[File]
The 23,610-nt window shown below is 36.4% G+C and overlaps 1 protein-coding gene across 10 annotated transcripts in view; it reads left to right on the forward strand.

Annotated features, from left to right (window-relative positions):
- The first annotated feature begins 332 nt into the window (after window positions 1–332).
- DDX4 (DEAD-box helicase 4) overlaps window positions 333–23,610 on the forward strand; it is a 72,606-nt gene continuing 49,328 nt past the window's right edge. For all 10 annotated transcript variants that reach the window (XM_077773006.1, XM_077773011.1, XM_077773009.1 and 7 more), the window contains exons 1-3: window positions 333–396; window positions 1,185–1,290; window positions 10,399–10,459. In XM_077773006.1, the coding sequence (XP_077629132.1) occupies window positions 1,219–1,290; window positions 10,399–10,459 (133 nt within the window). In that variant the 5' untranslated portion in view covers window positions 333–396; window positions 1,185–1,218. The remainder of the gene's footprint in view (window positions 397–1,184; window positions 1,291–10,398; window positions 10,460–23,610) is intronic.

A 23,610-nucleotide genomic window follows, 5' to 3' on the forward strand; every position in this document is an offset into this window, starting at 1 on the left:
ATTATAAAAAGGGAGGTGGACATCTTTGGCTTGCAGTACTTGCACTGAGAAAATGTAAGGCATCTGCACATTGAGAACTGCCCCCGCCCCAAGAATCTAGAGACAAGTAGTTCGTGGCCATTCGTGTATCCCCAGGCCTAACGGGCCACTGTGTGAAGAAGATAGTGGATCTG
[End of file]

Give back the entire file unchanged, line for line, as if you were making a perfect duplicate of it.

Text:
The 23,610-nt window shown below is 36.4% G+C and overlaps 1 protein-coding gene across 10 annotated transcripts in view; it reads left to right on the forward strand.

Annotated features, from left to right (window-relative positions):
- The first annotated feature begins 332 nt into the window (after window positions 1–332).
- DDX4 (DEAD-box helicase 4) overlaps window positions 333–23,610 on the forward strand; it is a 72,606-nt gene continuing 49,328 nt past the window's right edge. For all 10 annotated transcript variants that reach the window (XM_077773006.1, XM_077773011.1, XM_077773009.1 and 7 more), the window contains exons 1-3: window positions 333–396; window positions 1,185–1,290; window positions 10,399–10,459. In XM_077773006.1, the coding sequence (XP_077629132.1) occupies window positions 1,219–1,290; window positions 10,399–10,459 (133 nt within the window). In that variant the 5' untranslated portion in view covers window positions 333–396; window positions 1,185–1,218. The remainder of the gene's footprint in view (window positions 397–1,184; window positions 1,291–10,398; window positions 10,460–23,610) is intronic.

A 23,610-nucleotide genomic window follows, 5' to 3' on the forward strand; every position in this document is an offset into this window, starting at 1 on the left:
ATTATAAAAAGGGAGGTGGACATCTTTGGCTTGCAGTACTTGCACTGAGAAAATGTAAGGCATCTGCACATTGAGAACTGCCCCCGCCCCAAGAATCTAGAGACAAGTAGTTCGTGGCCATTCGTGTATCCCCAGGCCTAACGGGCCACTGTGTGAAGAAGATAGTGGATCTG